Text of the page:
The Bam in Bamboo

Bamboo by Hsu Wei, Ming Dynasty. Image via Wikimedia Commons.

I talked a little bit about bamboo last week’s Foodie Tuesday post. But it would deprive us all if I were to wax poetic about bamboo shoots as a food source and miss out on the wonder and beauty of this plant’s fully grown glory, which punctuates just about every patch of green in many Asian countries, that it has defined a great part of Asian culture and design.

Bamboo Grove in Orto Botanico. Via Jeffrey Gardens.

For millennia, bamboo has been integral to the mundane, the marvelous, the mystical. It has been used in medicine and in made into utilitarian objects — basic tools, cannons, spears, kitchen implements, carts, and rafts. But it has also been made into musical instruments, dance props, and provided inspiration to countless poets and painters.

Here’s a video of a musical performance in Vietnam using bamboo instruments.

Bamboo is one of the “Four Gentlemen” (a.k.a., the Four Seasons) depicted in Asian art, along with the orchid, chrysanthemum, and plum blossom. Bamboo represents summer, and symbolizes strength, uprightness, and open-heartedness — all ideal qualities in a gentlemen.

An antique Japanese screen depicting bamboo plants. Via Midori Gallery.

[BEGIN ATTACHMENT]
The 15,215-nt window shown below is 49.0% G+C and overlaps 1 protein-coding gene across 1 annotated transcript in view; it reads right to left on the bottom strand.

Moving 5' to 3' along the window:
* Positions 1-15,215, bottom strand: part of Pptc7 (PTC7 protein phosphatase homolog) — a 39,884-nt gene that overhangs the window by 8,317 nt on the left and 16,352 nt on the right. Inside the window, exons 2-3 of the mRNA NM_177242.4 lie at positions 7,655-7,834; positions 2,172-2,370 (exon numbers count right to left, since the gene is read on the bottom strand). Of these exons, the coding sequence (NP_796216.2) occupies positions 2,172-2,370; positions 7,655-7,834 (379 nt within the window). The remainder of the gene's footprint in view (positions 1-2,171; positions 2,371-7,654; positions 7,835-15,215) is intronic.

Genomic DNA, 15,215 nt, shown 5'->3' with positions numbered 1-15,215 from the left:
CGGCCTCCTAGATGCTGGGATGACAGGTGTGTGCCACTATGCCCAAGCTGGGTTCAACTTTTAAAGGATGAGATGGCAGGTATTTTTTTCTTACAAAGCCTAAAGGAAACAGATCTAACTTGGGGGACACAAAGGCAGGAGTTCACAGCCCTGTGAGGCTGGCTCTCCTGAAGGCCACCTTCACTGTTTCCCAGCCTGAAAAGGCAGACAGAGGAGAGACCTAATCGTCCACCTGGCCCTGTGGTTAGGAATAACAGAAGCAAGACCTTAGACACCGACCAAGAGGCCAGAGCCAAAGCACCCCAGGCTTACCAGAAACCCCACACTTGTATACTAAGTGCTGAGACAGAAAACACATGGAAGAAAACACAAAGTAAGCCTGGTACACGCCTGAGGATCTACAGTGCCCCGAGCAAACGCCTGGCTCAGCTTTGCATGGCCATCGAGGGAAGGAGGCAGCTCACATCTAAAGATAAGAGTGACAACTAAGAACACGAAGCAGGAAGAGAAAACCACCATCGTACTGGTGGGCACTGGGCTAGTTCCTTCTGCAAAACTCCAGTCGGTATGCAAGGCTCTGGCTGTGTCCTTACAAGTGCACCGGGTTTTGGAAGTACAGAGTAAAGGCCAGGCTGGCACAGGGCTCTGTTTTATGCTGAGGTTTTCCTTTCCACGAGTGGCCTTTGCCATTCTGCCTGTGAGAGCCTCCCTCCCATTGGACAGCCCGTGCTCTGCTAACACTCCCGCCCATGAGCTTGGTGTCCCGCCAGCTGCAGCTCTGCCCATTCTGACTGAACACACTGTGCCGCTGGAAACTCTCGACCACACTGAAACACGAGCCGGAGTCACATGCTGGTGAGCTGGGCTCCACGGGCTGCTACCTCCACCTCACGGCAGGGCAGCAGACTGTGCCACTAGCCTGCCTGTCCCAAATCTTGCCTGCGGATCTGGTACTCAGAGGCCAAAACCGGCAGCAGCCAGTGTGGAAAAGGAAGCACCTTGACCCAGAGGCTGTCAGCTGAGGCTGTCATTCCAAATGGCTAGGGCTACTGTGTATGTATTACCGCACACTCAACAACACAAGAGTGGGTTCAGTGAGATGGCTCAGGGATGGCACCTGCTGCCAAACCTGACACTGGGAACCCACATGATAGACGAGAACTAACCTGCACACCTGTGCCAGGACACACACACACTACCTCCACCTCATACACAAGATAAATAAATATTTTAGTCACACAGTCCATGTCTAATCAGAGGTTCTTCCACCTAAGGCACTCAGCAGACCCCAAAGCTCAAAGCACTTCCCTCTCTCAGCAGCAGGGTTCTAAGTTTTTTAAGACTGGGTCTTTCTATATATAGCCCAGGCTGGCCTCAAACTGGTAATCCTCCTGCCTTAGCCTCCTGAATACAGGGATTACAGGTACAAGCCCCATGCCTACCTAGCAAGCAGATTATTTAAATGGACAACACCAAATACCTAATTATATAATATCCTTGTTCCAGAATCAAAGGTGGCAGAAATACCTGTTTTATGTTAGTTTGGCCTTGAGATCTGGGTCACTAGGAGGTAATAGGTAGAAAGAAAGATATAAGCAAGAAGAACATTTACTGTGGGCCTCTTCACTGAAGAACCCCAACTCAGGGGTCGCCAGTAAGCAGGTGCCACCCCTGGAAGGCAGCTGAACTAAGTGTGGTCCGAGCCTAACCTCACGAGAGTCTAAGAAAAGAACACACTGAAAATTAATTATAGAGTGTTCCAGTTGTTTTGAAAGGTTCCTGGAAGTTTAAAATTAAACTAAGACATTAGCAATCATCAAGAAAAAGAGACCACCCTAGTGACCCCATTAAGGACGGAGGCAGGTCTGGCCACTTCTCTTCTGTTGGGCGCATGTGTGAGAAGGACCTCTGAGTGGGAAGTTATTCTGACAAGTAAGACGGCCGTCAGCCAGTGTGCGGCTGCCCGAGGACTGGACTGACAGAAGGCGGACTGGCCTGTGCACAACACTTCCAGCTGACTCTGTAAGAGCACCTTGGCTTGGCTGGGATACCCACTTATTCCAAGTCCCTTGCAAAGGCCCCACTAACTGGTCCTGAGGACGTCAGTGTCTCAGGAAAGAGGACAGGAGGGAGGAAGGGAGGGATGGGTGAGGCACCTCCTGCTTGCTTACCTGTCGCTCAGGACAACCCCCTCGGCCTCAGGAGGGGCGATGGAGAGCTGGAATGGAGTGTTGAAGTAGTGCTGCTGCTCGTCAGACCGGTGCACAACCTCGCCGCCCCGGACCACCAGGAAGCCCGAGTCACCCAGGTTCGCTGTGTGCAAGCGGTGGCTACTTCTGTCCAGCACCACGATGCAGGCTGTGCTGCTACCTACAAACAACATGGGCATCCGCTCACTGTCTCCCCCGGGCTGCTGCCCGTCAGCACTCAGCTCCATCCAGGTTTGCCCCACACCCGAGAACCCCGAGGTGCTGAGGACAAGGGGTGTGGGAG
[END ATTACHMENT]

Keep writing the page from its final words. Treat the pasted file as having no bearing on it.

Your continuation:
Many Asian cultures incorporate bamboo in their dance. In the Philippines, there is a traditional dance called tinikling (so named after a small bird’s hopping movements) which is characterized a lively, playful, and quick-footed movements that dodge pairs of rhythmically clapping bamboo poles. It’s sort of like double-dutch, but with bamboo poles.

Tinikling Dance. Via Likha.

Bamboo has long been a familiar feature in Asian landscape and it has been  an indispensable building material for eons. And now the world is rediscovering and appreciating more fully the durability, versatility, and sustainability of this plant.


Even when the architecture becomes more modern, more sophisticated, bamboo brings the same warmth and charm that one would experience even from a simple bamboo hut.

Origami-inspired bamboo huts. Image via Inhabitat.

Mason Lane Farm. Via Design Boom.

House by Tonji University Team

Bamboo House at the 2010 Solar Decathlon. Image via Design Boom.

Bamboo House detail. Via Design Boom.

Bamboo schoolhouse in Bali, Indonesia. via Green School.


Bamboo is said to be ideal for kitchen use because of it doesn’t breed germs. There is still some debate as to whether it retains its antibacterial properties after it has been processed, but they make such lovely and durable utensils.

Bamboo Cutting Board

Chopping board made of bamboo. Via Chef's Catalog

Bamboo Steamer

Steamer set by JIA. Image via Design Milk

Bamboo Fabric

Bamboo could be the new cotton. It’s soft, highly absorbent, hypoallergenic, and earth-friendly. Some time ago I had the chance to hold and feel in my hands a towel made from bamboo fibers, and oh myyyyy… I have never felt anything so soft and decadent. It was delicious! It’s a tad pricey, but it felt sooo good!

Bamboo Towels. Via Bamboo KI.

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